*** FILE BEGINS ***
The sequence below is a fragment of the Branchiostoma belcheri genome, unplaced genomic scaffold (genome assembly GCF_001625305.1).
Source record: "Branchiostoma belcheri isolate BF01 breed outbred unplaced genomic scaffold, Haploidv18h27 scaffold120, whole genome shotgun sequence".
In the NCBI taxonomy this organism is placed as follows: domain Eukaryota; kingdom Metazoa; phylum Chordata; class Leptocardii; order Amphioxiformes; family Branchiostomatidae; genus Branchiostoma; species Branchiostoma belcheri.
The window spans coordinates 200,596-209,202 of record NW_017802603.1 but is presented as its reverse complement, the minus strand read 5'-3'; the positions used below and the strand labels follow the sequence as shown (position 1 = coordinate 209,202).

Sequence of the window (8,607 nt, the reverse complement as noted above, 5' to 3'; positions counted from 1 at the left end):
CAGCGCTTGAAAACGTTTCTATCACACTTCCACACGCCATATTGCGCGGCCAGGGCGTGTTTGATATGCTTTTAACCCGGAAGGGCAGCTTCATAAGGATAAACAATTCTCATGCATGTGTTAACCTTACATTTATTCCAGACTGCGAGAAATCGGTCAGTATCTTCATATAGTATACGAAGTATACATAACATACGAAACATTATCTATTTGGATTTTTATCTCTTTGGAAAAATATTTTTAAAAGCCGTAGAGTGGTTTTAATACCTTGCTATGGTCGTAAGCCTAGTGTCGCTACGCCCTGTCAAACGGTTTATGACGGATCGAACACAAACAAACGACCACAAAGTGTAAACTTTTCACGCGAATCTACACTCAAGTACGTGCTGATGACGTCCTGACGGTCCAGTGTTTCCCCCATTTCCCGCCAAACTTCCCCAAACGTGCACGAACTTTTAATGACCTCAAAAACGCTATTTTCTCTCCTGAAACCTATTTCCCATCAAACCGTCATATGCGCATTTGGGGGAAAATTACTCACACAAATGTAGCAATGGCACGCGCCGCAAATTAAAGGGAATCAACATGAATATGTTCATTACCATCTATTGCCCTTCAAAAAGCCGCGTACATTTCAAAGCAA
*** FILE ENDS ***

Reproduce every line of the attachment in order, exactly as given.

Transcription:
The sequence below is a fragment of the Branchiostoma belcheri genome, unplaced genomic scaffold (genome assembly GCF_001625305.1).
Source record: "Branchiostoma belcheri isolate BF01 breed outbred unplaced genomic scaffold, Haploidv18h27 scaffold120, whole genome shotgun sequence".
In the NCBI taxonomy this organism is placed as follows: domain Eukaryota; kingdom Metazoa; phylum Chordata; class Leptocardii; order Amphioxiformes; family Branchiostomatidae; genus Branchiostoma; species Branchiostoma belcheri.
The window spans coordinates 200,596-209,202 of record NW_017802603.1 but is presented as its reverse complement, the minus strand read 5'-3'; the positions used below and the strand labels follow the sequence as shown (position 1 = coordinate 209,202).

Sequence of the window (8,607 nt, the reverse complement as noted above, 5' to 3'; positions counted from 1 at the left end):
CAGCGCTTGAAAACGTTTCTATCACACTTCCACACGCCATATTGCGCGGCCAGGGCGTGTTTGATATGCTTTTAACCCGGAAGGGCAGCTTCATAAGGATAAACAATTCTCATGCATGTGTTAACCTTACATTTATTCCAGACTGCGAGAAATCGGTCAGTATCTTCATATAGTATACGAAGTATACATAACATACGAAACATTATCTATTTGGATTTTTATCTCTTTGGAAAAATATTTTTAAAAGCCGTAGAGTGGTTTTAATACCTTGCTATGGTCGTAAGCCTAGTGTCGCTACGCCCTGTCAAACGGTTTATGACGGATCGAACACAAACAAACGACCACAAAGTGTAAACTTTTCACGCGAATCTACACTCAAGTACGTGCTGATGACGTCCTGACGGTCCAGTGTTTCCCCCATTTCCCGCCAAACTTCCCCAAACGTGCACGAACTTTTAATGACCTCAAAAACGCTATTTTCTCTCCTGAAACCTATTTCCCATCAAACCGTCATATGCGCATTTGGGGGAAAATTACTCACACAAATGTAGCAATGGCACGCGCCGCAAATTAAAGGGAATCAACATGAATATGTTCATTACCATCTATTGCCCTTCAAAAAGCCGCGTACATTTCAAAGCAA